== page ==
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Market Avenue

UPDATED: December 31, 2009 NO. 1 JANUARY 7, 2010
Santa Claus Coming to Town
More Chinese are embracing the Christmas holiday season, providing a vital boost to the country's economy

In a bid to extend the shopping spree on Christmas Eve, some vendors kept their doors open for extra hours. Beijing Joy City and Zhongyou Department Store closed at midnight, two hours later than normal, and the New World Department Store in Beijing closed after the last customer left.

While local shops were busy vying for customers, a growing number of people put Hong Kong and even Europe on their list of shopping destinations.

Beijing resident Xiao Zhiting traveled to Hong Kong with her fiancé before Christmas Eve. Her shopping list cost more than 20,000 yuan ($2,941)—cosmetics for her sister and friends, jewelry for her mother and upcoming wedding, and famous brand bags for herself.

"Shopping was the only goal of my trip to Hong Kong," Xiao said.

Luxury goods are much cheaper in Hong Kong and during Christmas promotional events were abundant, she added.

According to the Guangzhou-based Southern Metropolis Daily, during Christmas and New Year holidays, travelers from Zhuhai to Hong Kong and Macao increased 50 percent than normal times throughout the year, and the hotel rates in Hong Kong and Macao usually triple during the holidays as a result of increasing visitor volume.

The Christmas shopping frenzy has also spread to the Internet. On Youa.baidu.com, products relevant to Christmas could be viewed on the website's homepage as early as November. Another online shopping website, Taobao.com, also offered Christmas-themed promotions totaling 75 million yuan ($11.03 million).

"Christmas falls at the end of the year when company staff are quite busy and don't have time to go to department stores, so they prefer to buy things online," said Chen Bin, an online seller in Chengdu.

Online shopping website Liyi99.com had a daily click volume 100 percent higher than last year, CEO Qiao Yajuan said.

"Although the average price increased by 20 percent over last year, our sales weren't influenced," said Qiao.

Taobao.com, Asia's biggest online retailer, also claimed its turnover scored 4.8 billion yuan ($705.9 million) from December 8-14, an increase of more than 200 percent year on year.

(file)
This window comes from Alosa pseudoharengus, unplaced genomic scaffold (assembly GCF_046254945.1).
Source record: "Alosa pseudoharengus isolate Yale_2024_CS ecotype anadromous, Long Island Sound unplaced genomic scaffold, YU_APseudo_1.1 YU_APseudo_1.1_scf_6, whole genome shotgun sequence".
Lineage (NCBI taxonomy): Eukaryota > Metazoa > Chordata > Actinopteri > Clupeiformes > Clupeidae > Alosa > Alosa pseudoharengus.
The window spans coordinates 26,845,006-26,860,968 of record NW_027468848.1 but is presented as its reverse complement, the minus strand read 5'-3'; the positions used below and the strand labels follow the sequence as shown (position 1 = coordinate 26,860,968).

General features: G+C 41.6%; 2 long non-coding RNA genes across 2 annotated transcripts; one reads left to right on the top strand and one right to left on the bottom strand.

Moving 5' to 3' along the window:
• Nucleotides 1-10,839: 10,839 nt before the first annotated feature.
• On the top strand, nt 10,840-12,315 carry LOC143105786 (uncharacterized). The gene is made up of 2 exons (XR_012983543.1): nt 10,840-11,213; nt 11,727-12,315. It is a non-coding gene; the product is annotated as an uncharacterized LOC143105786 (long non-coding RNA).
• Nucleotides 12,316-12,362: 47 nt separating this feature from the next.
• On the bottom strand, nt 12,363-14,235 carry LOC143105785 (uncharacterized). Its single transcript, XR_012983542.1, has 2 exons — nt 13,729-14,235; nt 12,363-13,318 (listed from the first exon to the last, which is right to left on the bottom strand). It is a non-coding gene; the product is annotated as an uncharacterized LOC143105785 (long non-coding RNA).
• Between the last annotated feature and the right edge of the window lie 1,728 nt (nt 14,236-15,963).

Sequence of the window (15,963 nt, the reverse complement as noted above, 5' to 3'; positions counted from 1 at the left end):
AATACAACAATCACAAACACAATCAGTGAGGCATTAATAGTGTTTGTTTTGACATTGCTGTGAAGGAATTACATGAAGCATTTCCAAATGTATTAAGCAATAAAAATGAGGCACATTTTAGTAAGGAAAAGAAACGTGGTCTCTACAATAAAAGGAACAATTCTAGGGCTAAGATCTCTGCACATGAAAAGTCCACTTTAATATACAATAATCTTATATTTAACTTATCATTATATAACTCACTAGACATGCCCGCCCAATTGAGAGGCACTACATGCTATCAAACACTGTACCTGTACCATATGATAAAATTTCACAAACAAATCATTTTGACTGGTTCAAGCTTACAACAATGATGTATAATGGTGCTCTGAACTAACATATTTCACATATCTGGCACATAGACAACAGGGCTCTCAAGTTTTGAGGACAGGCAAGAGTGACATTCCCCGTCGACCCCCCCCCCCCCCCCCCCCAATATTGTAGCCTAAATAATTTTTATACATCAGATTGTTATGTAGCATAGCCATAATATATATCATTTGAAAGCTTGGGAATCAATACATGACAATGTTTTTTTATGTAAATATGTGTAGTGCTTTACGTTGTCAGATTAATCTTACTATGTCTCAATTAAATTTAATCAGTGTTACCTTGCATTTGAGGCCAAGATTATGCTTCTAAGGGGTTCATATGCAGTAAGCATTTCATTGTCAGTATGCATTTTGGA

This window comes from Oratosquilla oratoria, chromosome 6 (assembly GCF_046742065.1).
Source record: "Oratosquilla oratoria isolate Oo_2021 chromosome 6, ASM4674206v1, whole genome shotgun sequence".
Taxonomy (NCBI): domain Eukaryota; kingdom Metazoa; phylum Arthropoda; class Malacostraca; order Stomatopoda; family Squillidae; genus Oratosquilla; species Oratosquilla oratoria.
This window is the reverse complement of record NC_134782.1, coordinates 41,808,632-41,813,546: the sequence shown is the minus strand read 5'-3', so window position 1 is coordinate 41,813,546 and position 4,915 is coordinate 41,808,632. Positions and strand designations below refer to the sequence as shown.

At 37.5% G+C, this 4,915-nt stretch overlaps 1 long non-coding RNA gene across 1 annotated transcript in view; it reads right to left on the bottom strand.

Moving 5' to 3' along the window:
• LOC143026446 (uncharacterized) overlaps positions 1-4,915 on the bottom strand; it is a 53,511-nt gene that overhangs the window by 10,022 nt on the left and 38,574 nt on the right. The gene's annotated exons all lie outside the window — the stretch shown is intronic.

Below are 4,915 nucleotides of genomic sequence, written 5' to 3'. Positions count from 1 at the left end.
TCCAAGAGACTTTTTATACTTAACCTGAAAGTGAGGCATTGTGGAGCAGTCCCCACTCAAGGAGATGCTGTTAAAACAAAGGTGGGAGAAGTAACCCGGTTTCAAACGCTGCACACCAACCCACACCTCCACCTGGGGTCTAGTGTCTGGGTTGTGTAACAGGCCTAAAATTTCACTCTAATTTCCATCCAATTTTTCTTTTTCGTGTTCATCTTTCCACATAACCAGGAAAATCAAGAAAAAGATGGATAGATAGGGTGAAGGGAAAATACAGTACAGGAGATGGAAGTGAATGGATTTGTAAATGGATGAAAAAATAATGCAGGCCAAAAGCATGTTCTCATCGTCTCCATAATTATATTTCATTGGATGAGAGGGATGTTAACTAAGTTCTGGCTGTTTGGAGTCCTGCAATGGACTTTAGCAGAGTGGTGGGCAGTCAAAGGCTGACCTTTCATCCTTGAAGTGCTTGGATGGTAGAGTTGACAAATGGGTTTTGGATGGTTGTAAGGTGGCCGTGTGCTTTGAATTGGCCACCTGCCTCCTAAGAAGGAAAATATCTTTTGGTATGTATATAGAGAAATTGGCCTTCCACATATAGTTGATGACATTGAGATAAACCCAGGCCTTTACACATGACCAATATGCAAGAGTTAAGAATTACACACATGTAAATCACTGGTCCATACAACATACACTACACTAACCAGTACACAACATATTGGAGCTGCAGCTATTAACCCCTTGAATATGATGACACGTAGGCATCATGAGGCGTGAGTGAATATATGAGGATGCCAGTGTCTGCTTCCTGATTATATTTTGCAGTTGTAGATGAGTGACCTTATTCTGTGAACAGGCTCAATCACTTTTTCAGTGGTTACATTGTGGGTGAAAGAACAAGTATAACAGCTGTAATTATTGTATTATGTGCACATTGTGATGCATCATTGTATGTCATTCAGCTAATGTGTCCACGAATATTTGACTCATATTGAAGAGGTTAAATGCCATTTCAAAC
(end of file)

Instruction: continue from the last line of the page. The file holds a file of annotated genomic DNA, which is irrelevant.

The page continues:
Made in China

As the major supplier of Christmas products and gifts, labels on 80 percent of the world's Christmas goods read "Made in China," according to the Xinhua News Agency. Despite holding a large percent of the total holiday export volume, the sluggish Christmas season in the United States and Europe had a significant impact on China's export of seasonal products.

According to Shenyang Customs in northeast China, in the first 11 months of 2009, Christmas exports in Liaoning Province decreased 42.2 percent year on year. Exports to Europe slumped 44.3 percent year on year, while American exports dropped 53.1 percent year on year. The United States and Europe accounted for 77.6 percent of Liaoning's Christmas exports.

According to the General Administration of Customs, Christmas product exports from Guangdong Province from January to October 2009 decreased 10.2 percent, with exports bound for the United States decreasing 17.1 percent year on year.

"The decreasing export volume had to do with the tight budgets of American and European buyers in the aftermath of the global financial crisis," said Hua Yi, a partner at the Beijing-based Adfaith Management Consulting Co. Ltd.

In response to sluggish exports, more enterprises turned inward, focusing on domestic consumers.

"The overseas demand plummet forced us to focus on the domestic market," said the manager of a Christmas product manufacturing plant in Guangdong who withheld his name. "The Chinese people have been more and more open to the Christmas celebration, so the increase in the domestic market made up for the decrease in the overseas market."

In contrast to other areas, in Yiwu City, Zhejiang Province, which boasts the world's biggest wholesale market of small commodities, Christmas product exports fared much better than expected. According to Yiwu Entry-Exit Inspection and Quarantine Bureau, from May to November, the bureau inspected 29.16 million yuan ($4.27 million) worth of Christmas products, an increase of 22 percent year on year.

"We tried focusing on customers from South America," said Zhou Ailing, a Christmas product dealer in Yiwu. "This year my customers from Brazil and Argentina increased by 20 percent, making up for the order decrease from the United States and Europe."

"South America has become the largest buyer of my company," said Huang Yiming, owner of Yiwu Hangtian Artware Co. Ltd.

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